Figure 1 a) The patient was viewed from the back of the sitting position. b) The patient was seen from the back of the left lateral position.


Figure 2 The patient received T12-L1, L2-L3 epidural anesthesia and epidural catheters were inserted upward and downward, respectively.



Pregnant women with dwarfism is rarely reported. The anesthetic management for such patients underwent cesarean section presents enormous challenges, including the pathophysiological diversifications of various forms of dwarfism, lack of bony landmarks, spine malformation and no standard guidelines for anesthetic management [5]. In previous reports, the anesthesia for such patients underwent cesarean delivery was performed partly under intravertebral anesthesia [5-7], partly under general anesthesia [3,8,9]. In our case, we chose intravertebral anesthesia: the doublespace technique in epidural anesthesia. General anesthesia for these patients is confronted with challenges. First, as a result of scoliosis and narrow chest cavity, lung function was severely damaged, like the patient in this case. A significant decrease in functional residual capacity and an increment in closing volume secondary to restrictive lung disease may cause atelectasis and ventilation/perfusion problems in pregnant women with dwarfism [6]. In addition, the patient is more likely to have a difficult airway due to a short neck, limited extension and displaced trachea. Futhermore, the patient was diagnosed syringomyelia and it has been reported that some of the patients had complications regarding general anesthesia including transient worsening of neurological symptoms postpartum, and prolonged muscle paralysis after atracurium [10]. Intravertebral anesthesia seems like a better choice for this patient. However, some special attention required to be paid. First, the specific termination plane of the spinal cord is not clear as a lack of MRI report. So, spinal anesthesia may injure the spinal cord. In addition, such patients are often association with spinal distortion and intravertebral canal stenosis, which makes the diffusion of the drugs in the subarachnoid space difficult to control, leading to a high spinal blockade, hypotension and even total spinal anesthesia.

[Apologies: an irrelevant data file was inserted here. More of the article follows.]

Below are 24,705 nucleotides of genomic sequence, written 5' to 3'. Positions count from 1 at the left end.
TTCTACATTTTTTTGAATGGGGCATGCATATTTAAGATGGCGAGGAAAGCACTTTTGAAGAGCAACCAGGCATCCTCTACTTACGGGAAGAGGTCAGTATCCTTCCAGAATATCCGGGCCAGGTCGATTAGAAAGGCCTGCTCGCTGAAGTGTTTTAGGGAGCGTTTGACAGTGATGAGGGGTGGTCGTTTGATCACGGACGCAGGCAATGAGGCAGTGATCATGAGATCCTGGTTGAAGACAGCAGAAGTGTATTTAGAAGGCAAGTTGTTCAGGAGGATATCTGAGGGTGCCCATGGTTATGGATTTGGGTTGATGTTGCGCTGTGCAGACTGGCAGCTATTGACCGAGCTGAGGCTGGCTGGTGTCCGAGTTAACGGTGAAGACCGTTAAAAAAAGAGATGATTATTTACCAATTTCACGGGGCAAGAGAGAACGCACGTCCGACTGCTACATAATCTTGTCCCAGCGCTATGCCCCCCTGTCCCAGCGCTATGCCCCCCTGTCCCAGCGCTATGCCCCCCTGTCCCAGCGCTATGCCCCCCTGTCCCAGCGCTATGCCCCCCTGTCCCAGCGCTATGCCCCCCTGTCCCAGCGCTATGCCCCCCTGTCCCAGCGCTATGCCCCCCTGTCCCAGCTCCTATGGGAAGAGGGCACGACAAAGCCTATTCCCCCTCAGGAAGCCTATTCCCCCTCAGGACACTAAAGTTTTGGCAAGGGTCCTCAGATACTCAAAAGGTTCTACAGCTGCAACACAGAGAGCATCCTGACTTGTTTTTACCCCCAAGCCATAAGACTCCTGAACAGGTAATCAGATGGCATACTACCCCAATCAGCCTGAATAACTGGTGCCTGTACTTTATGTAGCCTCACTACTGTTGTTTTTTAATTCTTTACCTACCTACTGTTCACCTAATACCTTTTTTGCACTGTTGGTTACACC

Routine epidural anesthesia seems to be safer for these patients. And local anesthetics, without direct injection of cerebrospinal fluid, maybe beneficial for the patient with syringomyelia and there will be no large fluctuation of blood pressure in comparison with spinal anesthesia. However, epidural anesthesia is prone to block incomplete, unable to meet the needs of surgery. We choose the double-space technique in epidural anesthesia. Such patients often have limited growth and development, lower height and weight than the normal. There is no relevant guideline to recommend the type and dosage of anesthetics for intravertebral anesthesia. Therefore, on account of uncertain epidural volume, unpredictable diffusion of local anesthetics in the epidural space and severe scoliosis, we need personalized, small and repeated dose of medications via epidural catheters as well as continuous testing of the block level. There is no doubt that the difficult of anesthetic operation is considerable. An experienced anesthesiologist, assisted by ultrasound, successfully perforated the epidural space and placed tubes. In conclusion, pregnant women with dwarfism demand for a team approach in the perioperative period with comprehensive physical evaluation as it involves. If there are no contraindications, intravertebral anesthesia should be preferred for cesarean section in parturients with dwarfism.

Conflict of Interest Statement

The authors declare no conflicts of interest.

Patient Consent

Authors state that the patient and her family have given their written informed consent to publish her case.